Nothing To Say
They had nothing to say to each other. That much was obvious as they started to walk down the cobbled sidewalk. The trees were displaying vibrant colors of orange and red, the slight breeze was crisp and clean, and a school bus passed across the street. Autumn was Clarissa’s favorite time of year. Stealing a glance at Brent, she still couldn’t think of anything to say. There were things she wanted to say but knew it wouldn’t matter. The cancer would still take him; he couldn’t fight it any longer. Clarissa took her brother’s hand in hers, and he smiled briefly at her.
They veered off the sidewalk and entered the park. A bench under a colorful maple tree provided a welcome rest for Brent. He sighed softly as he lowered himself to the wooden seat. Clarissa sat next to him, curling her feet under as she always did. Together they observed young children playing on the swings with mothers close by.
“Remember when we used to come here?” Brent asked quietly.
Clarissa remembered. They lived just down the street, and the park was their only escape from unwanted chores. As long as they were outside playing, their mother would let them be. They used to race to the park then collapse on the grass, laughing. Clarissa knew her relationship with her brother wasn’t typical. Her friends with brothers used to tell her about the arguments they had. Clarissa and Brent never really fought. But then, being twins, she figured they just had a better connection than most other siblings.
“What am I going to do without you?” Clarissa felt her throat constrict and willed herself to stay calm. This was supposed to be their farewell before he went to the hospice and withered away in a sterile bed. She didn’t want to cry before he was even gone.
“You will be fine. You are tough and beautiful. We have something most brothers and sisters don’t.” He paused, and Clarissa smiled a little as his words echoed her thoughts. “You won’t ever be without me completely, sis.”
“I’ll visit you every day. I promise.”
“I know. You just can’t stay away from my strong physique.” Brent tugged a lock of her hair, his quip making her almost giggle.
Brent had lost weight and muscle during his struggle against cancer. He used to look sturdy and solid; now he was slim and seemed delicate, his skin lackluster and golden brown hair dull. Clarissa felt their roles had shifted months ago – no longer was he the protector.
The cancer had resisted all the treatments and therapy. It spread with a voraciousness that had doctors shaking their heads and Clarissa shaking with fear. How could Brent keep up his good humor despite his illness? She loved her brother even more for his fearlessness of death.
“I wish I didn’t have to stay in the hospice. It doesn’t make any sense. I’m going to die whether I’m there or at home. I’d rather be at home.” Brent heaved a deep breath and looked up at the gold of the maple leaves.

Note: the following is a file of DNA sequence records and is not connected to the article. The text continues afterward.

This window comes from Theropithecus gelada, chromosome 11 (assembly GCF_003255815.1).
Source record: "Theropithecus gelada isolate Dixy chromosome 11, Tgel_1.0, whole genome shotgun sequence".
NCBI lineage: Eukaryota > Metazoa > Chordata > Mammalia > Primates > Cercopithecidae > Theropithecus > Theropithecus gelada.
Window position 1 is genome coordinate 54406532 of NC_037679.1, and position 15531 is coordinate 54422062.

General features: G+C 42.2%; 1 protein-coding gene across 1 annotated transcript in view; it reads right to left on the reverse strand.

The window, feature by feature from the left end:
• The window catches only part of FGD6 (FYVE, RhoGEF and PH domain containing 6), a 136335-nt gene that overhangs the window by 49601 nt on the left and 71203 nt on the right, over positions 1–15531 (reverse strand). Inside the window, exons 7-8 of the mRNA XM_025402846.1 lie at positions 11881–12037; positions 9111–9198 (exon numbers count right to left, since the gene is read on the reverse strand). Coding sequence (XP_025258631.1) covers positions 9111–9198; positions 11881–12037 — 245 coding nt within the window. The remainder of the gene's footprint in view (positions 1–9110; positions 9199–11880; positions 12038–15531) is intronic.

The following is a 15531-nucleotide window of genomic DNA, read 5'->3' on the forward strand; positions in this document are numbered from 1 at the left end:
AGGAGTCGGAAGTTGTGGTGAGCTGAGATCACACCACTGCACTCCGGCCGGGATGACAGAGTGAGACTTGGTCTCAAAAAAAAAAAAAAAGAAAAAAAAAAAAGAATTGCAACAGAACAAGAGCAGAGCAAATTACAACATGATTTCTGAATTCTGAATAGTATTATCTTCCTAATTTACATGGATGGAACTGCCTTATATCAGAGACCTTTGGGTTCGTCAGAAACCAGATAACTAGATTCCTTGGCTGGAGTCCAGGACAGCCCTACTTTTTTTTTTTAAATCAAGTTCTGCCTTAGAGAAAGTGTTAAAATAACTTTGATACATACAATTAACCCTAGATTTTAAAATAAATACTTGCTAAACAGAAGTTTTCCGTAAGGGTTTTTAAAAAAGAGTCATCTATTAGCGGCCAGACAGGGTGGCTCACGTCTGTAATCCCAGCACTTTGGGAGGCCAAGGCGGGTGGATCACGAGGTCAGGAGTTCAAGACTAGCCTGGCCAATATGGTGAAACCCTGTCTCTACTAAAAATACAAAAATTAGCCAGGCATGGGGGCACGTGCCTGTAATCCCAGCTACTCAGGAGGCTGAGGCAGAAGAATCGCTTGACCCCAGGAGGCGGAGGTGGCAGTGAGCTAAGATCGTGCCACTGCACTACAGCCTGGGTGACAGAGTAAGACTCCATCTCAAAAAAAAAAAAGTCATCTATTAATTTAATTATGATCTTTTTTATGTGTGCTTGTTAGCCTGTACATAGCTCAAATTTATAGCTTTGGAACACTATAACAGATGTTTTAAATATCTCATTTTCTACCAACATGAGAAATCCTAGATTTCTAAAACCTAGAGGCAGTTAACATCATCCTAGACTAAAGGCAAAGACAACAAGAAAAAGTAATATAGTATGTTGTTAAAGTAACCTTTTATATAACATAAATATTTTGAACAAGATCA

“I thought you wanted to be there, so you weren’t a burden on any of us,” Clarissa twisted to face her brother. She didn’t want to miss any nuance of expression.
“I did. I do. I mean, I don’t want Mom and Dad to have to carry me to the bathroom or check my pain medications. I know Mom said she doesn’t mind, that she’d take time off work to stay home with me. It just seems so ridiculous to go out as I came in, being taken care of and not doing anything for myself.”
Clarissa didn’t miss the yearning in his eyes. She knew he would be happier at home, yet she also knew he would feel guilty putting his family through the trouble of caring for him. Brent had always been the independent one. He didn’t like to rely on anyone for anything if he could help it. Brent was adventurous, too. He was always the first to jump in the cold water of the lake in spring and the last one off the ski slopes in winter. She did not know what to say to him, did not know what she could say. Either choice was hard on someone. Their family had a lot of love and would always be there for each other.
“We all go out the same way we came in, Brent,” Clarissa murmured after a few long moments. “We all go out needing someone to take care of us as if we were helpless babies again. Some of us just go out before others.” She pulled out her cell phone. “Call Mom. Tell her to expect you to be staying there. No arguments.” She was firm and knew he would do as she said. He always did when she used that particular tone with him.
After he had talked to their mother, they sat in silence for a while, breathing in the crisp air and enjoying the way the slight breeze played with the autumn leaves. Clarissa realized that he needed her to give him permission of sorts to stay home and live out his days where he was happy. He needed her more than he probably ever had and was afraid to admit it. Her brother was dying. No one could help him. All they could do was make him comfortable. She wanted more than anything to be able to help him, to cure him and make him healthy again, even if it meant taking his sickness into her.
Brent shifted on the bench beside her, breaking her despondent thoughts. “I’m feeling a little tired.”
“Okay, brother mine. Let’s go home.”
The walk back was slower than when they came to the park. They held hands, Brent leaning a little into her for support. Again, they felt words were not necessary, not enough to convey everything they were thinking and feeling. Maybe it has something to do with being twins. This was the last walk they would take together. Clarissa realized they didn’t need to talk. Everything they were and would always be was beyond mere words.